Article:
Byte of Prevention Blog

by Jay Reeves |

7 Tips for Creating Online Content That Attracts New Clients

talkingTo get the most out of Facebook, Twitter and LinkedIn, you have to maintain an active presence by posting at least several times a month.

Daily posts – which can be as quick and easy as a one-sentence news nugget – are even better.

On the other hand, if you’re posting only once a month or less, you’re not likely to reap any benefit, says this source. In fact, you might even be hurting your brand by coming across as lazy or behind the times.

Here are three tips for boosting interest in your social media campaign:

  • Use images. A compelling photo will get up to 150 percent more likes, clicks and retweets than text alone.
  • Don’t rely on links. Linking a post from one platform to another doesn’t add new followers.
  • Go easy on intra-firm news. Nobody outside your office and the immediate family is dying to hear about your new hire or the fresh wallpaper in the lobby.

Pro Tips for Online Content

Three-quarters of all law firms have a social media presence, according to the latest ABA Legal Tech Survey.

But while setting up a Facebook account is easy, keeping it relevant is harder. Here are some pointers for creating great content, courtesy of The Fashion Blog:

  1. Engage with others and be sure to reply when others engage with you. Start a dialogue about a trending or emerging issue. Check out what social media channels your competitors and potential clients are using. Remember that quality content is key, not the quantity of social media accounts. (Teresa Bosso, Proxy PR)
  2. The trick is to dive into the content stream in a certain area, and figure out who the active experts are. Aggregate them, in some fashion, so that you become aware of their posts, and repost what they write, in your stream, which will also include your own content, which is then perceptually improved by association. (Jared Correia, Law Office Management Assistance Program)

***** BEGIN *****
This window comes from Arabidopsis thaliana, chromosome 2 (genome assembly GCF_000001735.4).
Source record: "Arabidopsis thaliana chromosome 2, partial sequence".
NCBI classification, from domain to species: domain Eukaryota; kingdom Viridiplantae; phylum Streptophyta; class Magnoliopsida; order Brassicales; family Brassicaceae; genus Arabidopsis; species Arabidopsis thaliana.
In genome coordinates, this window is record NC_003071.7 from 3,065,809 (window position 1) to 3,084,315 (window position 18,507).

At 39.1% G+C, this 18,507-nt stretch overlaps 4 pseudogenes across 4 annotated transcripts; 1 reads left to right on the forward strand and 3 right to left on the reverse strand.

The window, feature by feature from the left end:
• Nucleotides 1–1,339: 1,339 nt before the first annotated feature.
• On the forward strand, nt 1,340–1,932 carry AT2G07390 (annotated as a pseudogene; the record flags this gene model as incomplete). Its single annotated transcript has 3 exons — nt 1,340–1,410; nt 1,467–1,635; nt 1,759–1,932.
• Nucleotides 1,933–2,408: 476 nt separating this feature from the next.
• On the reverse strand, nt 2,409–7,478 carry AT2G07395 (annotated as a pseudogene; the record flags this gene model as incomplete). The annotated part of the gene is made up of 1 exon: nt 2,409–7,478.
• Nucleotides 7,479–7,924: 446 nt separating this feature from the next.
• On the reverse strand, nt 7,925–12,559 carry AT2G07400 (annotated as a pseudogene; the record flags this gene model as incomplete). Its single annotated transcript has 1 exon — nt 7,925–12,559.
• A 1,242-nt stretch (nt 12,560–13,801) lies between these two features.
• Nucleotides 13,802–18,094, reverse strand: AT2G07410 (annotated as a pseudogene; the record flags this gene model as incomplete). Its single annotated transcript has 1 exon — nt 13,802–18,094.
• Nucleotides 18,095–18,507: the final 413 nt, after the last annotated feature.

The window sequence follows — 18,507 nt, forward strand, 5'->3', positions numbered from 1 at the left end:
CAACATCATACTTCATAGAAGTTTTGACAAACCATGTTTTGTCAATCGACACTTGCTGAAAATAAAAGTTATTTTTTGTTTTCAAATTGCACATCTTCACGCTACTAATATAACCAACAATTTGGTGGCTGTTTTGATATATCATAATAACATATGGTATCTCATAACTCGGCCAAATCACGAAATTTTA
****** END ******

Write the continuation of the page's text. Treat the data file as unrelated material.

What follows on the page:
3. Social media works best when it is specific, offers opinions and demonstrates expertise around a specific topic. No one cares about your press releases, so stop posting those things on social media outlets. It’s lazy marketing. (Keith Wewe, Content Pilot LLC)
  4. In addition to your website, you need — at the very least — to claim or create and fill out profiles on all the key legal directories and social platform that commonly appear on the first page of most searches. Not sure where to start? Type your name into a search engine and see which directories pop up, then do your best to complete those profiles. (Dan Lear, Avvo)
  5. Live tweeting from a conference is a great way to get new quality followers. Find out the conference hashtag and speakers’ Twitter handles, so you can tweet using those. (Sayre Happich, The Bar Association of San Francisco)
  6. Hashtags, the #now #ubiquitous #method of labelling tweets as belonging to a particular conversation or topic, are a great way of gaining exposure to an entire new audience or targeting your messaging in real-time to an audience discussing a trending topic. (Derek Bolen, Clio)
  7. Creating the relationships that blend between social media and real life seems to be where the magic happens. (Chad Burton, CuroLegal)

What social media tips would you suggest?


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About the Author

Jay Reeves

Jay Reeves practiced law in North Carolina and South Carolina. He was Legal Editor at Lawyers Weekly and Risk Manager at Lawyers Mutual. He is the author of The Most Powerful Attorney in the World, a collection of short stories from a law life well-lived, which as the seasons pass becomes less about law and liability and more about loss, love, longing, laughter and life's lasting luminescence.

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